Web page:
RACHEL MARTIN, HOST:
And it is showtime on London's Tube. More than 300 musicians are auditioning for coveted licenses to play the world's oldest subway system, to practice their craft, make some cash and entertain a potential audience that numbers in the millions. Here's NPR's Frank Langfitt.
TONY MOORE: (Singing) Till touch down brings me round again to find. I'm not the man they think I am at home - oh, no, no, no.
FRANK LANGFITT, BYLINE: The competition begins around 10 a.m. at the Westminster Tube station, just across from Big Ben. First up, Tony Moore, who played keyboards in an English rock band in 1980s.
MOORE: (Singing) Rocket man, burning out his fuse up here alone.
MILES SUTTON: (Playing electric guitar).
LANGFITT: He's going up against Miles Sutton, a university student who stares at his shoes as his fingers dance across the neck of his electric guitar; and Vicki Sayers, a 17-year-old high school student from the suburbs.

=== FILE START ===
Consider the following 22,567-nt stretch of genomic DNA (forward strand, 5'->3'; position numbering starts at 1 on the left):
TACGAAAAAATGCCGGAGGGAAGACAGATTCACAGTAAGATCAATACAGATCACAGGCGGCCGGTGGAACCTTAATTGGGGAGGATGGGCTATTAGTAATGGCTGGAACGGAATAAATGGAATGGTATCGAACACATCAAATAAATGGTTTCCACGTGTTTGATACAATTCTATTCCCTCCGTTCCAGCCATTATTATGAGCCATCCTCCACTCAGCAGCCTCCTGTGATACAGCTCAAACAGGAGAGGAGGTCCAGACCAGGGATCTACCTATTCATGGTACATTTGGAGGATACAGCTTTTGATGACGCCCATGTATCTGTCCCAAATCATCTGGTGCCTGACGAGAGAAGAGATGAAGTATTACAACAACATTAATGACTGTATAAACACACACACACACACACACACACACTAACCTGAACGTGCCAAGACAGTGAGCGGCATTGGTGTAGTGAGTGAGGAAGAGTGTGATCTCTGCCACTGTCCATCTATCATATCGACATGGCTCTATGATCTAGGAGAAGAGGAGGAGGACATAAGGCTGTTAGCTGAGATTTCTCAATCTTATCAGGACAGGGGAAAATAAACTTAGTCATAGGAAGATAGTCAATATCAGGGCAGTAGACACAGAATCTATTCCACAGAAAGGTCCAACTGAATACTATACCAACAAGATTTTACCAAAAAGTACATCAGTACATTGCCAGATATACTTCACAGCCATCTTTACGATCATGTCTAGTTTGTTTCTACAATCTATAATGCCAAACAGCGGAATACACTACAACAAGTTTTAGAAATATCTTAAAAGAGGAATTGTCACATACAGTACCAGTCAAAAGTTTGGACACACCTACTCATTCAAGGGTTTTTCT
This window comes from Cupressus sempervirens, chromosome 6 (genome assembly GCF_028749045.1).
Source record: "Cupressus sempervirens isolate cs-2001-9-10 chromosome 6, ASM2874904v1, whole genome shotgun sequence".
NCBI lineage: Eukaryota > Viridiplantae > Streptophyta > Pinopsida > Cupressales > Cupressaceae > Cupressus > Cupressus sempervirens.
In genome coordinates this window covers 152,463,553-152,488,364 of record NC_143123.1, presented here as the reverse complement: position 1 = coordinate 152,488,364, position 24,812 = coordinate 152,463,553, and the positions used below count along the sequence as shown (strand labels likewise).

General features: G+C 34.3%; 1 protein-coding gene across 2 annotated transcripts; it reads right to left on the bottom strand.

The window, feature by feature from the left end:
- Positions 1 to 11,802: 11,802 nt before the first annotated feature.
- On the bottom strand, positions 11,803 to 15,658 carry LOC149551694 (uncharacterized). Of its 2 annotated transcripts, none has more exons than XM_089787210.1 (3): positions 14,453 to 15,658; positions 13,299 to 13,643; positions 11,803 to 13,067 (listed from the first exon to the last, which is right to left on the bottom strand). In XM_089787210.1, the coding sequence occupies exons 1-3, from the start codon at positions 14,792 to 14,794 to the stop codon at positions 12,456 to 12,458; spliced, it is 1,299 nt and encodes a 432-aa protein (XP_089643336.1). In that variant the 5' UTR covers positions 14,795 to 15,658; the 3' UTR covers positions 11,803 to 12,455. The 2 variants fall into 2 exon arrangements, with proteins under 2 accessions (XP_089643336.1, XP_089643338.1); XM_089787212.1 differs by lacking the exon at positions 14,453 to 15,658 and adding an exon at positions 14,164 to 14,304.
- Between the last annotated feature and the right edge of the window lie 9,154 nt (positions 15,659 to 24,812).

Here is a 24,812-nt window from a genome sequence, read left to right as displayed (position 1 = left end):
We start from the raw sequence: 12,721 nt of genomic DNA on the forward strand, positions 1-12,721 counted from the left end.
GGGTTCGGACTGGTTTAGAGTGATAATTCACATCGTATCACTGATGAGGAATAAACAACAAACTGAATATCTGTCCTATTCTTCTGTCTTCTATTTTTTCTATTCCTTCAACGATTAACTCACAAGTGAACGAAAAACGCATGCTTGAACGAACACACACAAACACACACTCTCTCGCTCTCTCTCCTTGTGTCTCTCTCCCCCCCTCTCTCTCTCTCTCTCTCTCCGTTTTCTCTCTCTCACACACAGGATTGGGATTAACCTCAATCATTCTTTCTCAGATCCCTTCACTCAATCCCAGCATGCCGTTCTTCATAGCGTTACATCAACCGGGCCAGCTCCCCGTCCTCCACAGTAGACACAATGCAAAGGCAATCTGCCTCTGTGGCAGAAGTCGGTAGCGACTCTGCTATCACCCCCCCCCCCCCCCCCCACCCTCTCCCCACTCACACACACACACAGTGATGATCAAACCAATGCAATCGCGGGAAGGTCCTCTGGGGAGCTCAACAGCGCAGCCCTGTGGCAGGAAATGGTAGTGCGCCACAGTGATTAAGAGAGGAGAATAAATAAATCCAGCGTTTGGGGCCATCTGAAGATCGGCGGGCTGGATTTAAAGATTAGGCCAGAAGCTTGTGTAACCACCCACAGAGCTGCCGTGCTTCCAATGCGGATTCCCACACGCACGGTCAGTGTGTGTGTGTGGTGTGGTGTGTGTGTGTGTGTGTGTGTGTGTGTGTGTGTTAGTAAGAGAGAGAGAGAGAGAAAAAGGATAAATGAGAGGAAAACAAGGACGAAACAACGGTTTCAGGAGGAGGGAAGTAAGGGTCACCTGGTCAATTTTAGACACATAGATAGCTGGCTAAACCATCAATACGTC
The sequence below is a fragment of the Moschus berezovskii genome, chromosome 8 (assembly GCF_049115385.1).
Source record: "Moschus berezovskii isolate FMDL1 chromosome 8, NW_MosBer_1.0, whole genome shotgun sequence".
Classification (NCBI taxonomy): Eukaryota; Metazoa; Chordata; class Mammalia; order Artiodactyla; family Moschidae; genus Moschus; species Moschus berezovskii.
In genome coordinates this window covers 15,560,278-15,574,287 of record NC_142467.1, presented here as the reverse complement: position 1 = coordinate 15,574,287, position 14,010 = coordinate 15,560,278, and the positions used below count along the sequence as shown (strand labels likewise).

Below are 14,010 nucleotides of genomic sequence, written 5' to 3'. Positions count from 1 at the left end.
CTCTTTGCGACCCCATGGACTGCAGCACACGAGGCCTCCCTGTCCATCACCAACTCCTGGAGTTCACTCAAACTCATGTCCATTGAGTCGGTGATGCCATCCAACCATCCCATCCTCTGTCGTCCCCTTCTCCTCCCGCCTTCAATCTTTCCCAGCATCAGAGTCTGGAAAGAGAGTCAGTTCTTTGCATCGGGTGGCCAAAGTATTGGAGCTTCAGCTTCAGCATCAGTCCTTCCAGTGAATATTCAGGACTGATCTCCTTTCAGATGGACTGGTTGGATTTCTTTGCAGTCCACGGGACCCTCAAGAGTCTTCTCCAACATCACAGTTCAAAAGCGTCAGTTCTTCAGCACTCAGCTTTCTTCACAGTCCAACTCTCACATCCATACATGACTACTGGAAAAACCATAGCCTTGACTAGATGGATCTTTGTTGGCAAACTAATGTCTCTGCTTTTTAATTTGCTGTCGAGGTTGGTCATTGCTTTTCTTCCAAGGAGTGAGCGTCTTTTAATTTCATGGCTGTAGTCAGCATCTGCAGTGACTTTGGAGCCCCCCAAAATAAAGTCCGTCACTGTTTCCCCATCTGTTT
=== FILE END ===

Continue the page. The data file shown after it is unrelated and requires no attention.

VICKI SAYERS: (Singing) Country roads, take me home to the place I belong. West Virginia...
LANGFITT: They're all trying to land one of up to a hundred licenses in this sort of Tube's Got Talent. It's a way for London to ensure quality and control the number of buskers. And in this round of auditions, it comes down to three judges who are watching from a table just inside the subway station gates. Vicki Sayers arrives with her amp on a dolly.
SAYERS: I live about an hour away from London. I live in Berkshire, near Windsor Castle. But I'm really trying to get more into London music scene, really. Busking is a really great way to do that.
LANGFITT: She's already played London's Waterloo station, the country's busiest, with their big crowds and hardly any other musicians. Sayers, whose other great passion is economics, explains.
SAYERS: There's a theory could scarcity. And when you play in London Waterloo, you normally have a license and you have to book. And I find that a lot more people stop and listen and enjoy what I'm playing because there's not really anyone else around playing.
LANGFITT: So in Waterloo, you're playing old covers. How much could you make in a couple of hours?
SAYERS: Excess of 60 pounds.
LANGFITT: Or more than $77.
London's Tube has been holding auditions since 2003. Each year, musicians provide more than 100,000 hours of live music in stations according to Tube officials. Judge Tim Frasier, a songwriter, says landing a license takes grit, grace and presence.